Dazed Rldlkalus Komm/ffee Kommenfs .,...,-..»>, 1 , ...-., CHRIS WALLURATT — "It's only once a year, thank goodness" CHARLIE WILLIAMSON — "who look my package of bubble gum?" BRAIL WRIGHT — "at these prices, who wouldn't cry? BILL RESSLER —"we'll all be this way by Saturday night" C. V, FOWLER —"this beats anything Sears ever did" BOB WILLIAMS —"all we gotta do is just act norm alt DICK PHILLIPS —"popcorn, lOc, or two for a quarter" WES BARTLETT — "don't let that man with the net get me" GENE ZENDER — "we'll haul down that inflation spiral" BEECHER LANE — "just a town full of wildest traders" PHIL DIAMOND > —"who cares about heat? We got jackets" BILL STEELE —"us girls is all going to be there" Pick 3 County Men, Entries In Soil Contest C. W. Schlichting, f. E. iagerstrom and Leslie Johnson were selected as the three Kossuth County Soil Conservation District winners in the Iowa Soil Conservation Achievement Contest, according to announcement made by the District Commissioners. The winners were chosen Monday when three judging teams visited the 12 farmers that were nominated by the District Coop- era tors. C. W. Schilichting lives in Union Township north of Algona. He became a District Cooperator last fall and is farming the roll ing portions of his farm on the contour. T. E. Lagerstrom, a District Commissioner, who also lives in Union Township, was selected as the best owner operated farm in that group. Leslie Johnson, who lives east of Lakota, was judged the best in the tenant operated division. He operates one of the J. J. McGuire Trust farms. Johnson has been contouring for a number of years and has lived on 'farms in Dickinson County that have been operated under a soil conservation plan. Following in a close second in each division were Julius Baas, Carl Reinhardt and Herman Wise. , The judging committees consisted of J. C. Skow, Ernest Heidecker, Joe Skow, Glen Jenkinson, Burdette Hoeppner, Ralph Morgan, George Olson, assisted by Dean Barnes, Lyle Riedinger, Sidney Johnson, Gene Arndorfer and Bob Fritz, Fire Destroys Old Fenton Elevator, 15,000 Bu. Grain Fire wiped out a 25,000 bushel capacity elevator and damaged 21,000 bushels of corn and oats in an early morning fire Monday., The building which was destroyed was owned by the Fenton Cp- Op Elevator Co. and was one of the oldest in use. Total damage was not immediately estimated. Curtis Lura, elevator manager, was at the scene of the blaze soon after it was discovered by* Richard Borchardt at 1:50 a.m. Monday. Firemen from"'Fenton, 'Lone Rock and Whittemore battled the blaze and controlled it so that damage, for the most part, was limited to the old elevator, which was an iron-clad wooden structure that measured about 30 by 40 feet at ground level. Remains of the 18,000 bushels of government-owned corn and 3,100 bushels of elevator-owned oats were still blazing at times latd Monday. When discovered by Borchardt, the alleyway of the elevator was burning furiously and flames had undoubtedly reached the upper portions of the structure. As the fire proceeded to gain headway, grain fell from the upper areas and slid downward, with most of it remaining inside the four walls. Slight amounts poured out on the railroad spur to the south and on vacant ground north of the building. A huge tank, full of beans and located next to the elevator on the west, practically escaped damage. There was slight smoke and water damage. Firemen went on top of the tank and poured water .on the elevator.-Attothsr Storage building, located east of the inferno, which" was full of corn, escaped damage entirely. Firemen from Lone Rock and Whittemore assisted the Fenton department for at least three hours, and the Fenton fireman remained on duty through the morning. Thousands of gallons of water were poured on the blaze. The fire was the second of major proportion in the town of Fenton since the first of the year. The Thompson Lumber Co. yard was destroyed by fire at night, Thursday, Jan. 24. The elevator and lumber yard are located in the north portion of Fenton. 15 Fines And It's No Joke! Fifteen persons paid fines for traffic violations in Mayor C. C. Shierk's court this week. • Thomas J. Arndorfer, Corwith, and Raymond Metzger, Algona, each paid $5 and costs for speeding; Lee Johnson, Waterloo, Frank Smith, Carlisle, Marilyn Wolfe, Scranton, Kenneth Rosenow, Tennant, Irving , Opheirn, Dakota City, Roy Boughman, Ankeny, James Jondle, Fort Dodge, Ira Cunningham, Des Moines, Kenneth Dally, Des Moines, and Ralph Kieder, Mokena, 111., each paid $6 and costs for speeding. John F. Gaffney, Mason City, paid $5 and costs for going through a red light; John E. Hardgrove, Algona, paid $5 and costs on a careless driving count; and Glen Lewis, Fort Dodge, paid $6 and costs on'a stop sign charge. Beauty Shop At Wesley To Close Wesley — Mr and Mrs Russell Schaub have rented the S^rn Alne house and will move August 1 from Al Loebig's apartment. Mrs Alne has sold her beauty salon equipment and will close shop July 20. Mr and Mrs Alne plan to visit their son Leonard Alne and fam* ily in Washington, P. C. for sev* eral weeks. They will have a household sals to lite July. Little Girl, Truck Victim, Burial July 10 Funeral services for little Sandra Kay Hansen, 1% year old daughter of Mr and Mrs Ronald Hansen, who farm five miles north of Whittemore, were held at 9 a.m. Wednesday at the Angel mass and burial followed in St, Michael's cemetery. Hyink Funeral Home of Whittemore was in charge of arrangements. Pallbe'arers were Lyle and Terry Dean, Carl Vigdahl and Bernard Hansen, cousins of Sandra Kay. The little girl was killed accidentally at 9:20 a.m. Monday when run over by a truck driven by Fred Erickson, 20, Algona, driver for the Lotts Creek Cheese Factory. Erickson was making a cream pickup at the Hansen farm at the time. He drove into the Hansen yard, stopped, made the cream pickup and chatted with Mrs Berniece Reynolds of Algona, grandmother of the little girl, then got back in the truck, went on around the circular driveway and continued on his route. Mrs Reynolds discovered Karen's body a short time later, and Erickson was called at the factory in Lotts Creek about a half-hour after he was at Hansen's. Erickson stated he didn't see the little girl before or after the accident. According to Dr. John Schutter, county coroner, the little girl was probably crushed under the truck, although it is doubtful the wheels passed over her. A basal skull fracture was cause of death . Karen is survived by her parents, two sisters, Kathy and Patricia, and two brothers, Mike and Randy. Besides Mrs Reynolds, Mr Hansen's parents are also surviving grandparents of the infant who was born Nov. 30, 1855, Corn Borers Corn borer spraying suddenly came to life last Week. Many farmers were surprised to find 90 to 100% of the corn showing leaf feeding, Egg laying came early this year and was heavy on the earlier planted corn .which was larger than the majority of corn in the county. Robert Bickerl, Virgil Smith, T. E. Lagerttrom, and Howard Schoby are some of those who have sprayed for corn borers this past week. Atyono Woman's Parents Killed Attending funeral services, Saturday afternoon, at Victor, Iowa, for the parents of Mrs Lloyd Pratt of Algona, were Mr and Mrs Ray Cook, Mrs R. B. Waller and Mrs Harold Hobson. Mr and Mrs Merle Pratt of Clear Lake also attended. Mr and Mrs Frank McGahey, 68 and 62, were instantly killed last Wednesday when their car went out of control and skidded into a power pole, 8 miles west of Knoxville. Both Mr and Mrs McGahey had been occasional visitors in Algona. Four daughters survive them. Lou Nitchals To Head Lions Club Lou Nitchals succeeds Frank Moulton as president of the Algona Lions Club. He will serve for the coming year. Named as first vice president was Gordon Winkel, and Jim Milder and Craig. Smith are second and third vice presidents. Oliver Carlson received the honor being named Won Tamer, while Miles Sloniker becomes the Tail Twister. New directors are Ted Herbst, Dean Taylor, Rev. Nelson, and L- Township ASC Committees Are Elected Results of county A.S.C. township elections were compiled yesterday in the Kossuth county ASC office. For each township, five names are listed. The first man named was elected township chairman and delegate to the county con* vention, July 27, at which tlnie the county committee will be selected. Second man named is vice chairman and alternate delegate; third is regular member, and fourth and fifth names are first and second alternates. Election results: Buffalo—Clarence Brandt, Arthur Rode, Herbert Rakow, Wm. Fritz and Irvin Schmidt. Hurt — Merlin Madsen, Duanc Habager, O. T. Cherland, Fred Davis and Ralph Thompson. Cresco ,— R. E. Morgan, Robert Deal, W. H. Bosworth, John P. Simon and Bob Buscher. Eagle—Richard O'Gre'en, Duane Erickson, Walter Hans, J i m Rock and Virgil Tokheim. Fenton — Ervin Borchardt, Donald Radig, Ray Dreyer, Marold Schlei and Jack Gerhart. Seneca — Donald Bollig, Chas. Osborn, Fred Johannesen, Earl Crouch and Ed Johnson, Swea — Reuben Holcomb, Verne R. Johnson, Peter Troff, Eugene Petersen and Elvin Swanson. Sherman — Carl Swans,on, Charles K. Hanselman, Harold Nieldsen, Robt. Bormann and Henry_ A. Hefty. Springfield — John Kramers- meier, Ted Green, Marvin Blome, Elmer Anderson, Earl Haas. Union — Kenneth Strayer, Lee Schenck, Otto Harlan, Richard Sarchet and Peter Erpelding. , Wesley — Andrew Reising, Robt. Bolenus, Theron Hansen, Ralph Tjaden, Richard P. Mad- eon. Whittemore — Charles Bormann; Mike Mergen, Paul Ludwig, Fred Kollasch, L. G. Fuchsen. Lincoln — Menno Limberg, David Grimes, Henry Sleper, Ernest Heidecker, Ray Johnson. Lotts Creek — Wayne Gade, Leo Kollasch, Ervin Ruhnke, Wm. Hannover, Cecil Bjustrom. LuVerne — Albert Girard, W. Raymond Legler, -Edwin Marty, Charles Sorensen, Harding Hansen. Plum Creek — Ronald Gardner, Ed Mino, Richard Young, James Spear, Everett Steven. Portland — H. W. Presthus, Lloyd Bartiett, W. J. Stewart, Robert Lensing, Roger Scott. prairie — Dan E. Froehlich, Geo. Kunkel, Nick Arndorfer, Arthur Plathe, Philip Arndorfer. Ramsey -<• Leander Vaske, Floyd Yackle, Rudy Rahe, Art Blocker, Don Degen. Riverdele — Anton Becker, Bernard Thilges, John Origer, George Wagner, Harold Frideres. Present members of the county committee are Richard I. Anderson, Swea City, chairman; George W- Wolf, LuVerne, vice chairman; Andrew A. Fangman, Bancroft, member. First and second atler- nates are Donald Bollig of Fenton and Andrew Reising of Wesley. VirgU Rohlf is ASC officei manager.. 3 SECTIONS - 24 PAGES ALGONA, IOWA, THURSDAY, JULY 11, 1957 VOL, 94 - NO. 28 Tractor Mishap Kills Armour Co. Is V / Sued Here For $25,1 , Armour & Co., meat packers, and Clifford Paulsen, driver for the firm from Sioux City, are joint defendants in a damage suit filed yesterday in Kossuth district court by an Algona man asking $25,306.30. Plaintiff in the case is Aloysius Erpelding, guardian of the property of Richard Dornbier, a minor, of Bancroft. On June 20, 1950, Dornbier was driving a truck owned by Elmer Schneider of Bancroft. At a county road intersection at the east edge of Seneca, the truck driven by Dornbier and one owned by Armour & Co. and driven by Paulsen, were in a collision. The Bancroft truck was thrown by the impact into a car owned by Kenneth Mulligan, also of Bancroft, parked new the intersection. The plaintiffs charge that as a result of this accident, Dornbier was permanently disabled and will be for life. He was in St.'Ann hospital in Algona from June 20 through June 26, 1056, and was treated for a brain concussion, fractures, and other specified injuries. The plaintiff is asking for a jury trial. It is contended that the Armour truck was being driven in a negligent manner and at high speed. A total of $25,000 is asked for straight damages and $206.30 to cover medical and hospital Seek Talent For Show At Fair The Kossuth County Women's Chorus is again sponsoring the Home Talent Program at the Kossuth County Fair, on Thursday evening, August 15. They are looking for talent from Kossuth County and surrounding territory, such as dancing, singing, instrumental groups or solos, or any other special talent that would appeal to a large outdoor audience. To select talent for the program, auditions will be held the last of this month. Watch next week's paper for audition dates and places. This is not a competitive program, but there is a small remuneration for each Chorus members on the committee in charge of planning the program are: Mrs Lewis Gilbride, Al,gana; Mrs Virgil Schrader, Burt; Miss Florence Reynolds, Titonka; Mrs Merle Hoover, Sexton; ana Mrs Everett Steven, Sexton, Everyone's Crazy! Join Us! For two days — Friday and Saturday of this week —Algona is going to put on a "Ridkalus Date" attire for the two-day event which staggered everyone last year. "Staggered" in this usage is merely a figure of speech and not to be confused with any other interpretation. Sidewalk stalls, pasy costumes, zany promotions, odd give-aways and contests, all will be included in the program. And by the way, you can find out all about it in this 24-page Ridikalus Daze edition of the Upper Des Moines. Saturday at 2 p.m. there will be a tug-of-war between teams from east and west (Dodge street the dividing line) at the Iowa State Bank corner. Friday evening from 8 to 9 a Ridlkalus Band will play, and again Saturday afternoon. Thic didn't take much work to round up, BUI Steele reports. Incidentally, the report thai the parking meters would not be operating Friday and Saturday was really ridikaluB— they will be. But there's plenty of free parking elsewhere, including the city parking lot. License To Wed One license to wed was issued the past week in clerk of district court's office, by Anita Theisen, deputy. It went to Eu Claire Meyer and Barbara Dittmer, both of Burt, July 9. West Bend Supt. Ends Trip East Supt, of schools W. B. Officer of West Bend, and Mrs Officer, have just returned from a trip of over three weeks into the northeastern part of the United States. Mr Officer was formerly superintendent at Burt. They visited their son, Lt. Cmdr. W. B. Officer Jr. and family, stationed at Winter Harbor, Maine, and enroute home with another son, Naval Flight Surgeon Dr. 'Charles Officer in Minneapolis. Each of the sons have two boys and two girls. Coming home on the Canadian side of the Great Lakes and St. Lawrence river, they encountered 36 hours of solid rain. Burial For Thill Infant, Monday Final rites for the infant son of Mr and Mrs Orville Thill of St. Benedict were held at the cemetery there at 9 a.m. Monday. Fr. Charles Ernst officiated at the graveside service and Hamilton Funeral Home of Algona was in charge of arrangements. The baby died Sunday at St. Ann hospital. Survivors include the parents and two brothers. Roy Burris Is Winner Of Pony An Algonan, Roy Burris, was the winner of-the pony, saddle and bridle, at the second annual July 4 program and fireworks display presented by Schultz Bros, at the fairgrounds Thursday night. Soderbergs Hold Reunion At Burt A Soderberg reunion was held at Herman Soderberg's, Burt, on Friday evening, July 5, with 36 present. Those that came from a distance were: Mrs Teckla Abramson of Geneva, III. Mr Marvin Abramson and son, Tommy of St. Charles, 111., Mr and Mrs R. C. Roba and son, Bill, of Moline, 111. and Dennis Clasen of St. Paul, Minn, Others attending were: Mr and Mrs Harold Roba, Swea City, Mr and Mrs Oliver Mathson, West Bend, the Russell Roba familyi Elmore, Minn., the Cecil Anderson family, Lakota, the Glen Klocke family, Ledyard, and the Gerald Soderberg family, Oiler Catches Fire, Whittemore Whittemore — A street oiling machine in Whittemore caught fire early Tuesday afternoon und caused some speedy work on the part of Harry Sqhmeling, town light supt. and street foreman. The burners on the oiler caught the tar on fire. The oiler was hooked to a jeep. Schmeling jumped into the jeep and made a flying start for the edge of town, where the fire department overtook him and helped put out the flames. The jeep was somewhat scorched also. To Handle Edseli Schultz Bros, of Algona have taken the first agency in Iowa for the new Edsel, a medium- priced car to be manufactured by the Ford Motor Co., it was announced last week- Alfred Schultz is associated with his sons, Armin and Wesley, in the garage and dealership on South Phillips St. Tiie Edsel will h« introduced ig, f arly lall, it wag Rippentrop, Dies Wednesday A Titonka man, John Rippentrop, 53* became Kossuth,county's latest victim 'of tragedy whew he was crushed to death between a tractor and trailer load of silage on the Clifford Krantz farm three miles south of Titonka at 2 p.m. Wednesday. Mr Rippentrop and three other men, Clifford Krantz, his son Deverg Krantz, and brother, Kenneth Krantz, had been filling a ditch silo in the farm yard for about a week. Only person near the scene of the mishap at the time was Deverg Krantz, but he had gone to another area and unhitched some chains. When he returned, he found Mr Rippenjrop pinned between the tractor and trailer. Aid was summoned immediately. Dr. Lesiak was called front Titonka and Clifford and Kenneth Krantz, who were in the field at the time, were called and the men moved the trailer and released Mr Rippentropi He,,was dead when the doctor; arrived. County Coroner, Dr, John Schutter, was also called. Cause of death was a crushed chest. Cause of the mishap is not known. The tractor, in some fashion, backed up instead of pulling ahead, and the force ol the machine against the trailer gate resulted in Mr Rippentrop'g fatal injuries. The men had been filling a pit silo with chopped grass, using an end gate and chain from wagon to tractor to pull the grass out of the wagon,. Mr Rippentrop and his family have lived 1 on the Krant& farm where the mishap occurred for the past 13 years, He is suy* vived by his wife, a daughter^ Irene (Mrs Donald Aukes), a son, Kent, both of Titonka, and era! brothers and sisters. Funeral arrangements, w are in charge gf the Swan , ,, neral Home at Titojrika, weye in* > complete Wednesday evening, Ex-Wesleyan Is Scientific Leader Wesley went to Ft. lis brother and Mrs .1 were spending her ,---*-•* were S[ew York vejrtiftnw ._W'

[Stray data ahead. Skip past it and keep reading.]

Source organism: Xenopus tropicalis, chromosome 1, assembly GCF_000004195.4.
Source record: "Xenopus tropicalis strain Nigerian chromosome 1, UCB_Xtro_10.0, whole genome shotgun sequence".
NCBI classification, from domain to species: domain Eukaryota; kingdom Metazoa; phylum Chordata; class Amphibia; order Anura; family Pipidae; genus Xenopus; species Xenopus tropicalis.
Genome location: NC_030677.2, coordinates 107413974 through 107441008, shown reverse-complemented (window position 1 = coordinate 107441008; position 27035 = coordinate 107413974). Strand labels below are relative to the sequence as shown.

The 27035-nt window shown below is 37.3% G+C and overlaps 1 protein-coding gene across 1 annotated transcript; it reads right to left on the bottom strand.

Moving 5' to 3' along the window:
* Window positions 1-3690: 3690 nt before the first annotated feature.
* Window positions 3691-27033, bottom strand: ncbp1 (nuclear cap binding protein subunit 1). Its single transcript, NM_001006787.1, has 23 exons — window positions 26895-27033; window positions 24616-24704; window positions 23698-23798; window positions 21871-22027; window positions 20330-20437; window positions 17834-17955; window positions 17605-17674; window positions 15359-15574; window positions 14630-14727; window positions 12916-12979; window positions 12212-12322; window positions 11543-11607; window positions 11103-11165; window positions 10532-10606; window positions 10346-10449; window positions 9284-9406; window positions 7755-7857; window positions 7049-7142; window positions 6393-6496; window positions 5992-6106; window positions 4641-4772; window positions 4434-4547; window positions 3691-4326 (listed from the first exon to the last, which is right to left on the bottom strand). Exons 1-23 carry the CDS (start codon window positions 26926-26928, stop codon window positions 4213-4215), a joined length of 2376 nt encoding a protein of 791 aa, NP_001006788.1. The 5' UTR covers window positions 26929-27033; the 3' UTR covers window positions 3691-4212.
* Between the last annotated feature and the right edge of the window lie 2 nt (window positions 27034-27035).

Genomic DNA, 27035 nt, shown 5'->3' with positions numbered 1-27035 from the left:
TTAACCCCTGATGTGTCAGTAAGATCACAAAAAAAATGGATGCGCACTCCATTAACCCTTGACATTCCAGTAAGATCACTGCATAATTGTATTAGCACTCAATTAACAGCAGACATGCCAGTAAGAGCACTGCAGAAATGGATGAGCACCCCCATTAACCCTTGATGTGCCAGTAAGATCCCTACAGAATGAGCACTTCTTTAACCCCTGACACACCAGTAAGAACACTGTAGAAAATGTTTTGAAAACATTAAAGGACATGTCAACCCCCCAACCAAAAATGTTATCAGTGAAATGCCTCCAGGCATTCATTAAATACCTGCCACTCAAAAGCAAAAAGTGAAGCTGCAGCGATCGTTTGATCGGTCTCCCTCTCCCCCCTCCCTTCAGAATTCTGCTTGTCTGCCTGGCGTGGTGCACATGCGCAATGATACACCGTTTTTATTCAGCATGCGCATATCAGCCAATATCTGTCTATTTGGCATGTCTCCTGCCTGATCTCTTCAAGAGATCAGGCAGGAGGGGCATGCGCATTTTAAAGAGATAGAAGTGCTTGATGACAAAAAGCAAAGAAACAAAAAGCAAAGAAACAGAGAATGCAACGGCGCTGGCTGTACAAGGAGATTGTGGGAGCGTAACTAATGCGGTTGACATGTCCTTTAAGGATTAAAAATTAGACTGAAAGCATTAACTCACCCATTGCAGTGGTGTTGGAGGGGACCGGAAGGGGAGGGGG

What members have found on this page
Get access to Newspapers.com
- The largest online newspaper archive
- 11,200+ newspapers from the 1700s–2000s
- Millions of additional pages added every month